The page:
church house002

To most of the world, as the Bishop of Leicester said towards the end of the General Synod debate last Tuesday, all our churchy internal discussions seem irrelevant to those being bombed in Gaza and Syria, or those millions suffering from persecution, famine, drought, flood and war. The Archbishop of Canterbury designate also spoke of the real role of the Church being that as Christians we hold as a treasure God’s Peace and Grace for the world. This week we seem to have opened our fingers and dropped that treasure, shattering it like a precious glass Christmas ornament, and the ordinary churchgoer and the secular world can only look on in despair. When we celebrate St Andrew’s Day this coming Friday, we will still dare to say as Andrew did to his own brother and to those Gentile strangers wanting to meet Jesus, “Come and see!” But our invitation may sound hollow, unless we in our turn, even within the flawed institution of the Church, can demonstrably live lives of true inclusiveness, saintliness and graciousness and keep the flame of Advent hope burning in our hearts.

RIP Eileen Williams at Canterbury

It is with great sadness that we have learned of the death of our good friend Eileen Williams on 10 November 2012 peacefully in a nursing home in Canterbury at the age of 92. Eileen will be remembered by many readers of Bollington Church News for the entertaining episodes published exclusively here from her colourful autobiography. Her funeral will take place towards the end of November/early December at All Saints’ Church, Poplar, the parish where she was born. The charity closest to her heart was the Delhi Brotherhood Society, so donations in Eileen’s memory may be given for this worthy cause (please make cheques payable to Revd V.W. Hydon with a note on the reverse to indicate that this is for the work of the DBS). Veronica will arrange for the total sum to be forwarded to the Brotherhood in the most economical way possible, as Eileen would have wished. Meanwhile, please raise a glass in her memory! May she rest in peace and rise in glory. Amen.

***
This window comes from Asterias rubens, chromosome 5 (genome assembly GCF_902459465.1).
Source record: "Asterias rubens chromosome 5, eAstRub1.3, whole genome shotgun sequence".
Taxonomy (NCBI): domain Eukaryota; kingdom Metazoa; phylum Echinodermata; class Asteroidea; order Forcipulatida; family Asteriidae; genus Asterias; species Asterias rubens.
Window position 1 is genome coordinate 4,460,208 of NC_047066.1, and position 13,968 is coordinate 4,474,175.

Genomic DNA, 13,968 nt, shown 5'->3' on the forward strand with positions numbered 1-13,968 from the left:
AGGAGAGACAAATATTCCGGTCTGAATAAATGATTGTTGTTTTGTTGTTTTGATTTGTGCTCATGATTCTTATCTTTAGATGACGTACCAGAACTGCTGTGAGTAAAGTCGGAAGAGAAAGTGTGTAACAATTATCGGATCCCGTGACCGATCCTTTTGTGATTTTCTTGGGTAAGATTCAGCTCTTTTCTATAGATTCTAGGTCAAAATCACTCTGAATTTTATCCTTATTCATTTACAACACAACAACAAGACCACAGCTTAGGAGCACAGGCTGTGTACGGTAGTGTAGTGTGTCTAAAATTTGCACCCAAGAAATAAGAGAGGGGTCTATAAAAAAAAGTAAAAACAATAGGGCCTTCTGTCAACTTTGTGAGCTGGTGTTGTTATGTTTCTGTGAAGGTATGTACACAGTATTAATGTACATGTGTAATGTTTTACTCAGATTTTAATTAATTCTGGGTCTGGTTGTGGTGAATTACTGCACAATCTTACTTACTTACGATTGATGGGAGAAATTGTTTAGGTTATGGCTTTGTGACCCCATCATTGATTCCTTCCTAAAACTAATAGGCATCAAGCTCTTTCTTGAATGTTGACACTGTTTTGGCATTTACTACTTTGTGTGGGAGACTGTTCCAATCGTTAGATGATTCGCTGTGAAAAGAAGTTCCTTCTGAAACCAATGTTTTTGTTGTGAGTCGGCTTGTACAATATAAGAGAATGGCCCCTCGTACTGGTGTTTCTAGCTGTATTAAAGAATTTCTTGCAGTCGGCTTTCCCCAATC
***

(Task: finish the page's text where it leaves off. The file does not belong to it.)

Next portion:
Veronica

in the days of black and white
in the days of black and white

RIP Paul Faulconer Morgan MBE

Paul was born in 1922 to a Christian family. His father, a senior army officer, died when Paul was 12. He went to Winchester College, where the motto “manners makyth man” was to prove very influential. He learnt that not only are manners important, but that the privileged must learn to lead and that to lead he must learn to serve.

As he was on the verge of going to Cambridge, the war started and he volunteered for the army, serving his commission in the Rifle Brigade. In August 1944 he was wounded, losing his left leg below the knee. Although not invalided out, he got permission to go to Cambridge in 1945, where he studied Mechanical Engineering. He also rowed again, a sport he had enjoyed at school.

Having gained his degree, he spent 19 years with a Bedford company, making steam turbines, large diesel engines, pumps etc, in due course being promoted to Pump Department Manager. During this time he met and married Hilary (by far the smartest thing he ever did, he says), and they had four children, Clare, Stella, Patricia and Hugh. (Sadly their third daughter, Patricia, died of cancer aged 36 in 1994, only about 18 months after her marriage to Mark here in St John’s Church.)

They left Bedford in 1967 and Paul became General Manager of a pump company in Brentford. Then, after four years, he moved to an international company based in Todmorden. Being responsible for European sales, he moved to Styal to be close to the airport. Here he met the Revd. Peter Hunt, a previous incumbent of Bollington. Paul was Managing Director of this company for 16 years until he retired.

He decided with Hilary that, rather than move back South and leave so many friends behind, they would settle in the area and so ended up in Bollington. Peter Hunt had told them Holy Trinity was a stone’s throw from their new home, and they joined the congregation there straight away. Together they had 12 happy years here until Hilary died of cancer in 1999.